What type does x have in a module that imports M? On the one hand, T is Int, so x :: Int. On the other hand, since T is not in scope, there’s no way to know that T = Int, so it might seem that x is now an opaque value of some abstract type T that we know nothing about. In fact, the former view is correct and the latter isn’t.

The type of an exported entity is unaffected by non-exported type synonyms. For example, in

  module M(x) where  
    type T = Int  
    x :: T  
    x = 1

the type of x is both T and Int; these are interchangeable even when T is not in scope. That is, the definition of T is available to any module that encounters it whether or not the name T is in scope. The only reason to export T is to allow other modules to refer it by name; the type checker finds the definition of T if needed whether or not it is exported.

Similarly, you may wonder what does it mean to export a function but hide some of the types that are part of its signature. Here’s what Haskell 2010 has to say about that:

[E]ntities that the compiler requires for type checking or other compile time analysis need not be imported if they are not mentioned by name. The Haskell compilation system is responsible for finding any information needed for compilation without the help of the programmer. That is, the import of a variable x does not require that the datatypes and classes in the signature of x be brought into the module along with x unless these entities are referenced by name in the user program. The Haskell system silently imports any information that must accompany an entity for type checking or any other purposes. Such entities need not even be explicitly exported: the following program is valid even though T does not escape M1:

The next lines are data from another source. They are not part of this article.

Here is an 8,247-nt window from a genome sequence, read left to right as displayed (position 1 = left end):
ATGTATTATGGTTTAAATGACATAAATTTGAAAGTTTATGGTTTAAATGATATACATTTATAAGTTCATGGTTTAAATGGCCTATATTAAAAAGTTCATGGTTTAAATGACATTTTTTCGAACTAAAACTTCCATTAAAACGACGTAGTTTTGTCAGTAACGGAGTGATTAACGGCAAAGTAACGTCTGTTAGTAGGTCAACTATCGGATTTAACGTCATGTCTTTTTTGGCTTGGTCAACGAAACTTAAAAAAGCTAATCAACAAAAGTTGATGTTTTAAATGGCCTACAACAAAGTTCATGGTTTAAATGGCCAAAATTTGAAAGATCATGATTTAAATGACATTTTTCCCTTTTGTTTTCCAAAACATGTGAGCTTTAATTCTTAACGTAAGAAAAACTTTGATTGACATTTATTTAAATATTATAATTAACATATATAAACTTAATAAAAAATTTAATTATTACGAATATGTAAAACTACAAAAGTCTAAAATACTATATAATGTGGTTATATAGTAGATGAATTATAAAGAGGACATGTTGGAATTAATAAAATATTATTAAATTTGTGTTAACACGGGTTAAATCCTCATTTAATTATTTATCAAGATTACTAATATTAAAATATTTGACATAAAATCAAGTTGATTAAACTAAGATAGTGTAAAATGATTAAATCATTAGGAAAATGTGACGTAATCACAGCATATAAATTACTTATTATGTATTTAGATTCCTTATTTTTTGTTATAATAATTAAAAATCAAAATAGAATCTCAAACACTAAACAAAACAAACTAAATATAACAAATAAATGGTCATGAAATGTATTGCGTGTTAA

module M1(x) where  
    data T = T  
    x = T  
  module M2 where  
    import M1(x)  
    y = x

In this example, there is no way to supply an explicit type signature for y since T is not in scope. Whether or not T is explicitly exported, module M2 knows enough about T to correctly type check the program.

Self-exporting module

By default—when no export list is present in a module—all values, types and classes defined in the module are exported, but not those that are imported. With an explicit export list, we can export a mix of entities from the module itself and the modules it imports. But now you have to explicitly list everything defined in the current module and remember to update the list when you define a new function or type. Or do you?

There’s a nice trick to have an explicit export list and automatically export everything from the current module at the same time: just let the module export itself.

-- exports x, y, and z
module M (module M, Foo.x, Bar.y) where

import Foo
import Bar

z = undefined

Thanks to the clear semantics of module exports (which we discussed in Part 1), self-exporting is well-defined and doesn’t involve any recursion.